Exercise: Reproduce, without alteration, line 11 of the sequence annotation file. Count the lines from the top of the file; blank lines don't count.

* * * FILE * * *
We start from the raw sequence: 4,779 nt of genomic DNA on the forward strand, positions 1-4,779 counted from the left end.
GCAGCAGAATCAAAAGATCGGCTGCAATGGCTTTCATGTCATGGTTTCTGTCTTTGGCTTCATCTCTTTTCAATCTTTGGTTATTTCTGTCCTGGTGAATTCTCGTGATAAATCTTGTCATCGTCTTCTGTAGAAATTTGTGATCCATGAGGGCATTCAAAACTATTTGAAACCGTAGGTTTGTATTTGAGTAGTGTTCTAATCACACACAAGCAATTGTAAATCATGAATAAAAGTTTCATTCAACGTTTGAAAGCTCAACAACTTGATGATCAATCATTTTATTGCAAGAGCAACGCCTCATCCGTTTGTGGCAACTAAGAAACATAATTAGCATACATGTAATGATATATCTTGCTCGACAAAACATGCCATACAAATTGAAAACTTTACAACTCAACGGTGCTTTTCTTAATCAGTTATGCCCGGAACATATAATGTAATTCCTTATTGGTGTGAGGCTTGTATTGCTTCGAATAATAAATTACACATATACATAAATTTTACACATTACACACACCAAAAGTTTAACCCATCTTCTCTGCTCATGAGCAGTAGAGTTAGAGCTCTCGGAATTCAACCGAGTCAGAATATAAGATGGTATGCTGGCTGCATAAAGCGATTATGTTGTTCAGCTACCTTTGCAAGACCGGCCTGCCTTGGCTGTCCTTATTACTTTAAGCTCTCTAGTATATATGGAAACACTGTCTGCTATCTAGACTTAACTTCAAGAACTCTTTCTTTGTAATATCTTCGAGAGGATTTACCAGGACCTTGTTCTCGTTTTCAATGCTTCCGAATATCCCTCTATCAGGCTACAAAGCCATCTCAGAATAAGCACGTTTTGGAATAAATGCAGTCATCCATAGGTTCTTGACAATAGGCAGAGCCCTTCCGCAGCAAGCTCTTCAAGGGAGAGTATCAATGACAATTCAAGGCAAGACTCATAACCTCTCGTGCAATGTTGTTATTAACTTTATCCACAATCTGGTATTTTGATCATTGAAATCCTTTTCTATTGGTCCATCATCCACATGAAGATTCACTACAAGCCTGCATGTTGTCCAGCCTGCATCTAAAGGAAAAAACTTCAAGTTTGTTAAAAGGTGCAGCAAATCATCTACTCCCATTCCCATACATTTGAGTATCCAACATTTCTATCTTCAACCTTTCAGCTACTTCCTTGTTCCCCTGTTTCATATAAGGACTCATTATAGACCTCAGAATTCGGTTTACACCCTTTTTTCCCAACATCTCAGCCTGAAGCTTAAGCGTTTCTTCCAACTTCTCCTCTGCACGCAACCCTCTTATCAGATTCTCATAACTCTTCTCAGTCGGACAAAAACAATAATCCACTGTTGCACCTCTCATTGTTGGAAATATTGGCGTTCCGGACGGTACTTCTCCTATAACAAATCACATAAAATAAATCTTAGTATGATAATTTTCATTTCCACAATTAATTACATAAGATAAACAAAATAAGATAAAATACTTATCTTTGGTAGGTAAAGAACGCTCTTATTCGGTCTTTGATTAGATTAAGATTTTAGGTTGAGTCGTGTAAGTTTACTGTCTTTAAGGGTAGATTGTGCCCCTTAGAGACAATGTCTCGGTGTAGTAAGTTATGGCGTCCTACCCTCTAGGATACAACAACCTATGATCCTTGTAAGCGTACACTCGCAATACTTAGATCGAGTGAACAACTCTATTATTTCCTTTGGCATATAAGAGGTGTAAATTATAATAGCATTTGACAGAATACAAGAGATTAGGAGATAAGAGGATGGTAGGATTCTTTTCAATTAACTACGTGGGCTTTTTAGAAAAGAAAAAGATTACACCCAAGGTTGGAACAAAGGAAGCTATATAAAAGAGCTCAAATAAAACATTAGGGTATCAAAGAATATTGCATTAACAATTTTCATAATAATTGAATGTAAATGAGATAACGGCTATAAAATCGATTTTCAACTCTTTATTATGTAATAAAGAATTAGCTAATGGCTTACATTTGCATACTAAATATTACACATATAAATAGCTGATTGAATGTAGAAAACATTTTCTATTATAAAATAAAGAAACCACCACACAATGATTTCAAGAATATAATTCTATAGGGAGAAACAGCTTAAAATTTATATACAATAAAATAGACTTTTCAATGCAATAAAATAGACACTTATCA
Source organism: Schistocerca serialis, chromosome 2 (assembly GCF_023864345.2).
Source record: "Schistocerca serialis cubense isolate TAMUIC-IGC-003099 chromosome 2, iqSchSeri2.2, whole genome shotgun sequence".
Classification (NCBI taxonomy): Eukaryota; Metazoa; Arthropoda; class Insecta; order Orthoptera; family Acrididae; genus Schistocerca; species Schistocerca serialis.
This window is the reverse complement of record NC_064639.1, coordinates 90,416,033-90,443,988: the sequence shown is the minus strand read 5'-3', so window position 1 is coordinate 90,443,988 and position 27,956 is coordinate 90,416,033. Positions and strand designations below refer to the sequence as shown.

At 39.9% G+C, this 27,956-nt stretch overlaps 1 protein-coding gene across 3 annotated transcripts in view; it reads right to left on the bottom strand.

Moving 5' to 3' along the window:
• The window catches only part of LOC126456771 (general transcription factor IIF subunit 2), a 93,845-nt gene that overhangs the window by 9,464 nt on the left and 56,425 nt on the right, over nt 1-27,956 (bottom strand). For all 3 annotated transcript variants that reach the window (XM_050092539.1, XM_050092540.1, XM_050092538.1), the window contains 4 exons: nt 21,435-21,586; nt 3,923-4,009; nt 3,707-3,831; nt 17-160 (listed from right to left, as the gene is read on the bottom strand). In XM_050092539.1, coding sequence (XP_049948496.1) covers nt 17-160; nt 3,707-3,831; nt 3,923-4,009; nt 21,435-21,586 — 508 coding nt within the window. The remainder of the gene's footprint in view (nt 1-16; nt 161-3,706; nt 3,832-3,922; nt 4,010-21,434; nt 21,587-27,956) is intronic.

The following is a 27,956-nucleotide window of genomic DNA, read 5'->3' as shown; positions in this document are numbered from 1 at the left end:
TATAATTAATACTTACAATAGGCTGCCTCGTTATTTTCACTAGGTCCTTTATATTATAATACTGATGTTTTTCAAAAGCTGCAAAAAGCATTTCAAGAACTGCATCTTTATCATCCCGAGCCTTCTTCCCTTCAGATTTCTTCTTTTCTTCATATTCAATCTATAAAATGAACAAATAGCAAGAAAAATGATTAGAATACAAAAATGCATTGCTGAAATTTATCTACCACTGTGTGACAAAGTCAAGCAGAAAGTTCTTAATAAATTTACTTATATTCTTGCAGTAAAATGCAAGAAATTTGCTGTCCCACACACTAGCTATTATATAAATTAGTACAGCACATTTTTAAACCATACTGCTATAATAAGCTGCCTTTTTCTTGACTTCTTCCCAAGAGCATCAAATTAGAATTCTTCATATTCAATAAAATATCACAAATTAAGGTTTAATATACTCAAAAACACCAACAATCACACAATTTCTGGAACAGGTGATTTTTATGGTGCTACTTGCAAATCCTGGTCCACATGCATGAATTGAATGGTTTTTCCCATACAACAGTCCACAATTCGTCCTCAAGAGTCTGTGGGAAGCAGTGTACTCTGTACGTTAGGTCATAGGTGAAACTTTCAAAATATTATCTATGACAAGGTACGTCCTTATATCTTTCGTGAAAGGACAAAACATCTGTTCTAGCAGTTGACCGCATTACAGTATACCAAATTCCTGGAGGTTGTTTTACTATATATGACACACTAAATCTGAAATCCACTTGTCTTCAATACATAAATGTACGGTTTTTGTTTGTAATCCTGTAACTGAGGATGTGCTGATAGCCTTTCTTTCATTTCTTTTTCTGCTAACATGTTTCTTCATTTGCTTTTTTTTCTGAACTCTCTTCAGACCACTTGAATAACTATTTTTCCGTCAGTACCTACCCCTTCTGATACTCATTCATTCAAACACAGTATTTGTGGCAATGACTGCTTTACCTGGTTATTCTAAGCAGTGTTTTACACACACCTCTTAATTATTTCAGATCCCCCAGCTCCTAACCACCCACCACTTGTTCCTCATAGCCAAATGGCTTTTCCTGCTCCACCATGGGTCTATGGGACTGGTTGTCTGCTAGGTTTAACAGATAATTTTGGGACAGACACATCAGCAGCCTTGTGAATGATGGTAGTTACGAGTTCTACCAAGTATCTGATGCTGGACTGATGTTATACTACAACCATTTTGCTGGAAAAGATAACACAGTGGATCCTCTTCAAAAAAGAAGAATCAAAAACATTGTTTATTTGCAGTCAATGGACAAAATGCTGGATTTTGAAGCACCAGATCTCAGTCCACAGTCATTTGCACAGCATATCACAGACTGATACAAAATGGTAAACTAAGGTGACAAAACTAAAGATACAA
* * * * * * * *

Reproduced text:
TATAATTAATACTTACAATAGGCTGCCTCGTTATTTTCACTAGGTCCTTTATATTATAATACTGATGTTTTTCAAAAGCTGCAAAAAGCATTTCAAGAACTGCATCTTTATCATCCCGAGCCTTCTTCCCTTCAGATTTCTTCTTTTCTTCATATTCAATCTATAAAATGAACAAATAGCAAGAAAAATGATTAGAATACAAAAATGCATTGCTGAAATTTATCTACCACTGTGTGACAAAGTCAAGCAGAAAGTTCTTAATAAATTTACTTATATTCTTGCAGTAAAATGCAAGAAATTTGCTGTCCCACACACTAGCTATTATATAAATTAGTACAGCACATTTTTAAACCATACTGCTATAATAAGCTGCCTTTTTCTTGACTTCTTCCCAAGAGCATCAAATTAGAATTCTTCATATTCAATAAAATATCACAAATTAAGGTTTAATATACTCAAAAACACCAACAATCACACAATTTCTGGAACAGGTGATTTTTATGGTGCTACTTGCAAATCCTGGTCCACATGCATGAATTGAATGGTTTTTCCCATACAACAGTCCACAATTCGTCCTCAAGAGTCTGTGGGAAGCAGTGTACTCTGTACGTTAGGTCATAGGTGAAACTTTCAAAATATTATCTATGACAAGGTACGTCCTTATATCTTTCGTGAAAGGACAAAACATCTGTTCTAGCAGTTGACCGCATTACAGTATACCAAATTCCTGGAGGTTGTTTTACTATATATGACACACTAAATCTGAAATCCACTTGTCTTCAATACATAAATGTACGGTTTTTGTTTGTAATCCTGTAACTGAGGATGTGCTGATAGCCTTTCTTTCATTTCTTTTTCTGCTAACATGTTTCTTCATTTGCTTTTTTTTCTGAACTCTCTTCAGACCACTTGAATAACTATTTTTCCGTCAGTACCTACCCCTTCTGATACTCATTCATTCAAACACAGTATTTGTGGCAATGACTGCTTTACCTGGTTATTCTAAGCAGTGTTTTACACACACCTCTTAATTATTTCAGATCCCCCAGCTCCTAACCACCCACCACTTGTTCCTCATAGCCAAATGGCTTTTCCTGCTCCACCATGGGTCTATGGGACTGGTTGTCTGCTAGGTTTAACAGATAATTTTGGGACAGACACATCAGCAGCCTTGTGAATGATGGTAGTTACGAGTTCTACCAAGTATCTGATGCTGGACTGATGTTATACTACAACCATTTTGCTGGAAAAGATAACACAGTGGATCCTCTTCAAAAAAGAAGAATCAAAAACATTGTTTATTTGCAGTCAATGGACAAAATGCTGGATTTTGAAGCACCAGATCTCAGTCCACAGTCATTTGCACAGCATATCACAGACTGATACAAAATGGTAAACTAAGGTGACAAAACTAAAGATACAA